By A. Libai and J. G. Simmonds

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In this chapter we encounter our first shells—shells that act like beams. The single greatest difference from the chapter on birods is that curvature effects now infest, at least implicitly, nearly every equation we set down. Consequent new features that we shall discuss at some length are: (1) necessary and sufficient conditions for a load potential P to exist if there are distributed as well as edge loads; (2) definitions of different extensional, shear, and bending strains;, (3) restrictions on the strain-energy density imposed by invariance requirements and implied by thinness; and (4) structural stability (buckling) including thermodynamic considerations.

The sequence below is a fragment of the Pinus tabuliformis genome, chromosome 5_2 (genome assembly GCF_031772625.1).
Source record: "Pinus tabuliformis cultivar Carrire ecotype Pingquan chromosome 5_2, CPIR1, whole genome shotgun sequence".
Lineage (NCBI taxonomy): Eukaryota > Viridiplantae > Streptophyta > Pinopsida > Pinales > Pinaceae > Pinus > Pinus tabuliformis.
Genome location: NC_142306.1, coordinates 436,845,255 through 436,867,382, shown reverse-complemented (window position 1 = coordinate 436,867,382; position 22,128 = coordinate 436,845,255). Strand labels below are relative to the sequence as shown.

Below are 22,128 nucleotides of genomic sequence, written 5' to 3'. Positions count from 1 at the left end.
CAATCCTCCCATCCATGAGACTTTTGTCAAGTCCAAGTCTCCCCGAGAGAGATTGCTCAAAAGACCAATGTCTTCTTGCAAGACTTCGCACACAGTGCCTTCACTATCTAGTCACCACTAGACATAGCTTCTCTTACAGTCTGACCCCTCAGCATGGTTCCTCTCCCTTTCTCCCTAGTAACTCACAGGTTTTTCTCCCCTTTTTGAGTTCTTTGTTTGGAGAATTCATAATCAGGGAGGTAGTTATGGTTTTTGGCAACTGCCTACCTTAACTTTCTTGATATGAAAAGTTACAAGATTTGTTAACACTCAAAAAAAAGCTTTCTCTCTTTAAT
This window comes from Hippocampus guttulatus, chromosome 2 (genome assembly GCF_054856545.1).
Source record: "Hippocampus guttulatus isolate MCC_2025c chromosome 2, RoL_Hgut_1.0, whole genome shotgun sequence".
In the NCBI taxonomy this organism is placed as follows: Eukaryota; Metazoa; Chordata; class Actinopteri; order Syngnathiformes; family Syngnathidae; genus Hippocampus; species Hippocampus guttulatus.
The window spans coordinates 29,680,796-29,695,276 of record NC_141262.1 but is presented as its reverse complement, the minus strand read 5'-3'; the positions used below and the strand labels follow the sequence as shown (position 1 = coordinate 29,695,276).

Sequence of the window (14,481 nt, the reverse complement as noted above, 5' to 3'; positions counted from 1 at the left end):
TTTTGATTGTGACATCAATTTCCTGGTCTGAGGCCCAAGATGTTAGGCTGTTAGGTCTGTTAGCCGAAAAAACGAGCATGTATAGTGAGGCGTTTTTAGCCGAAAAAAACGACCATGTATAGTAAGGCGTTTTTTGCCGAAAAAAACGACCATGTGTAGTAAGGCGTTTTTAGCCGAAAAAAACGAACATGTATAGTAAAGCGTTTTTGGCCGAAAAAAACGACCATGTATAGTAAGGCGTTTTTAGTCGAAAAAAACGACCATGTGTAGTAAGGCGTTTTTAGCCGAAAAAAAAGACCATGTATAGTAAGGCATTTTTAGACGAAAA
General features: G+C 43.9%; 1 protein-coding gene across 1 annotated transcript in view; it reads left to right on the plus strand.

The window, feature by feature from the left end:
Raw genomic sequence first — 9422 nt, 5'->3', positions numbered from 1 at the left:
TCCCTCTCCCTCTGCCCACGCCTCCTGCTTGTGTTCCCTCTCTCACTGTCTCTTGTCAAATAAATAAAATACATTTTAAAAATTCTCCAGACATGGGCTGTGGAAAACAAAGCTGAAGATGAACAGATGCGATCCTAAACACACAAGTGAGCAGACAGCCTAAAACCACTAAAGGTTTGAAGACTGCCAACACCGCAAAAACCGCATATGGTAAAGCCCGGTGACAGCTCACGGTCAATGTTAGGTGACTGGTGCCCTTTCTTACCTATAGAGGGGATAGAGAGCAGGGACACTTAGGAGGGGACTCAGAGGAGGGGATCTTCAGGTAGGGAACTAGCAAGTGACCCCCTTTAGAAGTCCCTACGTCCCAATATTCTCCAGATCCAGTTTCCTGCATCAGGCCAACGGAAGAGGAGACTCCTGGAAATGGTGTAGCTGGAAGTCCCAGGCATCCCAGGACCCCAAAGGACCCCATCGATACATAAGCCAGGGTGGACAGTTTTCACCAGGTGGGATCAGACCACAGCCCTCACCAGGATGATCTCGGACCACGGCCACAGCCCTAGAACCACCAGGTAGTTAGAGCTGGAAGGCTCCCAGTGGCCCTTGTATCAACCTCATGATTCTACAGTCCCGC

Geometry of the Undeformed Shell and Planar Motion

An infinite, right cylindrical shell is a body whose initial shape is generated by translating a plane region normal to itself. See Fig. 4.1a. Mathematically, the plane region is the image of a rectangular region; the images of the top and bottom of the rectangular region generate the faces of the shell whereas the images of the ends of the rectangular region generate the edges of the shell. Although our intuitive picture is that of a thin-walled panel of, possibly, variable thickness, the notion of thinness shall not enter explicitly until we come to constitutive relations in Section N.

For a quantitative description, consider a fixed, right-handed Cartesian reference frame Oxyz. Let {ex, ey, ez} denote the associated set of orthonormal base vectors with ez perpendicular to the plane region that generates the shell.

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